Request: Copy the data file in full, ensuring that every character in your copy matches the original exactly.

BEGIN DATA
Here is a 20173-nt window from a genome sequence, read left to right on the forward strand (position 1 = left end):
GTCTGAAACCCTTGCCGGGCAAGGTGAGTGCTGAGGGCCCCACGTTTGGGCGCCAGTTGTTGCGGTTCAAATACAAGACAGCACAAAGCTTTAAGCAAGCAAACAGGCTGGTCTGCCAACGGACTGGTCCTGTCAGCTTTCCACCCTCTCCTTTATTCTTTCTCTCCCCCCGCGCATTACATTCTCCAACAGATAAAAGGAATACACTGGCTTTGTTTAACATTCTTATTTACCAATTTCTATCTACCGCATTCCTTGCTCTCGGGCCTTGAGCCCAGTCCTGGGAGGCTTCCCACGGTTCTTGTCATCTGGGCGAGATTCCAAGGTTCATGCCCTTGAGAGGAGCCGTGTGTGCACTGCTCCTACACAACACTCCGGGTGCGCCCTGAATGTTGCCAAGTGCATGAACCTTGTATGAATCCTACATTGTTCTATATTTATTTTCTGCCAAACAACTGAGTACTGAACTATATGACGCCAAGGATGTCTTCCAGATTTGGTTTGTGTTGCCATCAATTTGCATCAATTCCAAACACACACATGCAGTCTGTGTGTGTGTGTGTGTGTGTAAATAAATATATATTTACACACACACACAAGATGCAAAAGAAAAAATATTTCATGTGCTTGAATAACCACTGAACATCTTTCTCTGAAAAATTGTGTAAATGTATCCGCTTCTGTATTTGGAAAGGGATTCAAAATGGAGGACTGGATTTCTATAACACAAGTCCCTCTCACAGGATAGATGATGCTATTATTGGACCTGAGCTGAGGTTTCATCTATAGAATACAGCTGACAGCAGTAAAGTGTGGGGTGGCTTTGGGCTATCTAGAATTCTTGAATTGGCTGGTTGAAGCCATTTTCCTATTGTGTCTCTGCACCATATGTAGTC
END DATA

Here is a 20173-nt window from a genome sequence, read left to right on the forward strand (position 1 = left end):
GTCTGAAACCCTTGCCGGGCAAGGTGAGTGCTGAGGGCCCCACGTTTGGGCGCCAGTTGTTGCGGTTCAAATACAAGACAGCACAAAGCTTTAAGCAAGCAAACAGGCTGGTCTGCCAACGGACTGGTCCTGTCAGCTTTCCACCCTCTCCTTTATTCTTTCTCTCCCCCCGCGCATTACATTCTCCAACAGATAAAAGGAATACACTGGCTTTGTTTAACATTCTTATTTACCAATTTCTATCTACCGCATTCCTTGCTCTCGGGCCTTGAGCCCAGTCCTGGGAGGCTTCCCACGGTTCTTGTCATCTGGGCGAGATTCCAAGGTTCATGCCCTTGAGAGGAGCCGTGTGTGCACTGCTCCTACACAACACTCCGGGTGCGCCCTGAATGTTGCCAAGTGCATGAACCTTGTATGAATCCTACATTGTTCTATATTTATTTTCTGCCAAACAACTGAGTACTGAACTATATGACGCCAAGGATGTCTTCCAGATTTGGTTTGTGTTGCCATCAATTTGCATCAATTCCAAACACACACATGCAGTCTGTGTGTGTGTGTGTGTGTGTAAATAAATATATATTTACACACACACACAAGATGCAAAAGAAAAAATATTTCATGTGCTTGAATAACCACTGAACATCTTTCTCTGAAAAATTGTGTAAATGTATCCGCTTCTGTATTTGGAAAGGGATTCAAAATGGAGGACTGGATTTCTATAACACAAGTCCCTCTCACAGGATAGATGATGCTATTATTGGACCTGAGCTGAGGTTTCATCTATAGAATACAGCTGACAGCAGTAAAGTGTGGGGTGGCTTTGGGCTATCTAGAATTCTTGAATTGGCTGGTTGAAGCCATTTTCCTATTGTGTCTCTGCACCATATGTAGTC